The Captiva and The Mostellaria

The Captiva and The Mostellaria,
by Plautus

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Title: The Captiva and The Mostellaria
Author: Plautus
Release Date: January, 2005 [EBook #7282] [Yes, we are more than

one year ahead of schedule] [This file was first posted on April 6,
Edition: 10
Language: English
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Literally Translated with notes
HEGIO, an Aetolian, father of Philopolemus. PHILOCRATES, an
Elean, captive in Aetolia. TYNDARUS, his servant.
ARISTOPHONTES, an Elean, captive in Aetolia. PHILOPOLEMUS,
an Aetolian, captive in Elis. ERGASILUS, a Parasite. STALAGAMUS,
the servant of Hegio. A SLAVE of Hegio. A LAD, the same.
Scene.--A place in Aetolia.
[Supposed to have been written by Priseian the Grammarian.] One son
of Hegio has been made prisoner (Captus) in battle. A runaway slave
has sold the other (Alium) when four years old. The father (Pater)

traffics in Elean captives, only (Tantum) desirous that he may recover
his son, and (Et) among these he buys his son that was formerly lost.
He (Is), his clothes and his name changed with his master, causes that
(Ut) he is lost to Hegio; and he himself is punished. And (Et) he brings
back the captive and the runaway together, through whose information
(Indicio) he discovers his other.
[Footnote 1: In this Acrostic it will be found that the old form of
"Capteivei" is preserved.]
* * * * *
These two captives (pointing to PHILOCRATES and TYNDARUS),
whom you see standing here, are standing here because--they are both
[1] standing, and are not sitting. That I am saying this truly, you are my
witnesses. The old man, who lives here (pointing to HEGIO's house), is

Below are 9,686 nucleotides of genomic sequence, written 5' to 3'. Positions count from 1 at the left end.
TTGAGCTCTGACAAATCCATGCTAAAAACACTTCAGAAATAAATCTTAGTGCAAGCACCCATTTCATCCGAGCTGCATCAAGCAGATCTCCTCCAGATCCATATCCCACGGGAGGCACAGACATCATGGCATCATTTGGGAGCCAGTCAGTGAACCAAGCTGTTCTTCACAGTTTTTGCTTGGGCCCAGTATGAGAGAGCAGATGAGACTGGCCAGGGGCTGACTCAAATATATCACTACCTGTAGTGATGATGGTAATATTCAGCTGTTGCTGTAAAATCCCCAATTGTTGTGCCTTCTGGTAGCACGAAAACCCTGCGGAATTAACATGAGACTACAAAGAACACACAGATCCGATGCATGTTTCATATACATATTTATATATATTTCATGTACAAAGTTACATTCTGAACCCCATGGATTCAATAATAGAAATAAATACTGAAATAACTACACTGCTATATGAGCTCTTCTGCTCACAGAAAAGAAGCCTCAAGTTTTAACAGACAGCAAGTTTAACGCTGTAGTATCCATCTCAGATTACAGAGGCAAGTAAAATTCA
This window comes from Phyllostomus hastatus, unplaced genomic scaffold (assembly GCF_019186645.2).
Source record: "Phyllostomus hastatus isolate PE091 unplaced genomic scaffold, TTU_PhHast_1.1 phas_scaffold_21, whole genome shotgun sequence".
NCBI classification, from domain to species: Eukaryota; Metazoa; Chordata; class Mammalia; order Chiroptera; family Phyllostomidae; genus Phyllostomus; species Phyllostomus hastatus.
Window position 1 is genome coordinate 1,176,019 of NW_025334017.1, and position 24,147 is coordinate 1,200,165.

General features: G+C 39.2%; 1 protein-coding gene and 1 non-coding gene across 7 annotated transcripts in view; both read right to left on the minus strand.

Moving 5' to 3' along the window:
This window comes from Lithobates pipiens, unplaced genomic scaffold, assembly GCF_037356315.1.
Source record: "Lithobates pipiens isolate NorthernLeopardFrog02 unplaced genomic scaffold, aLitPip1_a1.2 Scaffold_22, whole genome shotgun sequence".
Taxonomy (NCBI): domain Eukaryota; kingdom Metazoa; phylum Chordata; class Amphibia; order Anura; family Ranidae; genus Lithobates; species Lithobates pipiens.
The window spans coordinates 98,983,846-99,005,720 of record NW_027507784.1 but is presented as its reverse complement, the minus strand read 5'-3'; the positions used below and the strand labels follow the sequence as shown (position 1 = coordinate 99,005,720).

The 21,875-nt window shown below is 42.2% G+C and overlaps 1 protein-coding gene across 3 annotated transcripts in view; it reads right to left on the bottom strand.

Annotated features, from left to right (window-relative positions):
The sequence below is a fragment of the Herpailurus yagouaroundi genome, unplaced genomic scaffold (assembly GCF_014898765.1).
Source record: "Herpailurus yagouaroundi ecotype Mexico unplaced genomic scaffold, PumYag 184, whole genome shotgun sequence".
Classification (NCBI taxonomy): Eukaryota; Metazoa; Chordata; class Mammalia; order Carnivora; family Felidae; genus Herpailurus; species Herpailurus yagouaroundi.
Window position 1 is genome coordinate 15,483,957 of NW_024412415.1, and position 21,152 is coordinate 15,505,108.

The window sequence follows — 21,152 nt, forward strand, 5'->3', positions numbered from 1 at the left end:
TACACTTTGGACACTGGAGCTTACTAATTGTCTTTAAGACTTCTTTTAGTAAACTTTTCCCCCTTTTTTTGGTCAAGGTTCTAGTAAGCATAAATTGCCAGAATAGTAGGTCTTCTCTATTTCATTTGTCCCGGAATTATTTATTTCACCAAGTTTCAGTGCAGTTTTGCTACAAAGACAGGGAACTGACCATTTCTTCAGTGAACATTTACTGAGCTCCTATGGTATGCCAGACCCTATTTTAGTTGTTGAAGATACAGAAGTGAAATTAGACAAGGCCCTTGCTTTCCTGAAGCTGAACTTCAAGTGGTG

Hegio--his father (pointing to TYNDARUS). But under what
circumstances he is the slave of his own father, that I will here explain
to you, if you give attention. This old man had two sons; a slave stole
one child when four years old, and flying hence, be sold him in Elis [2],
to the father of this captive (pointing to PHILOCRATES). Now, do you
understand this? Very good. I' faith, that man at a distance [3] there
(pointing) says, no. Come nearer then. If there isn't room for you to sit
down, there is for you to walk; since you'd be compelling an actor to
bawl like a beggar [4]. I'm not going to burst myself for your sake, so
don't you be mistaken. You who are enabled by your means to pay your
taxes [5], listen to the rest [6]; I care not to be in debt to another. This
runaway slave, as I said before, sold his young master, whom, when he
fled, he had carried off, to this one's father. He, after he bought him,
gave him as his own private slave [7] to this son of his, because they
were of about the same age. He is now the slave at home of his own
father, nor does his father know it. Verily, the Gods do treat us men just
like footballs [8]. You hear the manner now how he lost one son.
Afterwards, the Aetolians [9] are waging war with the people of Elis,
and, as happens in warfare, the other son is taken prisoner. The
physician Menarchus buys him there in Elis. On this, this Hegio begins

to traffic in Elean captives, if, perchance, he may be able to find one to
change for that captive son of his. He knows not that this one who is in
his house is his own son. And as he heard yesterday that an Elean
knight of very high rank and very high family
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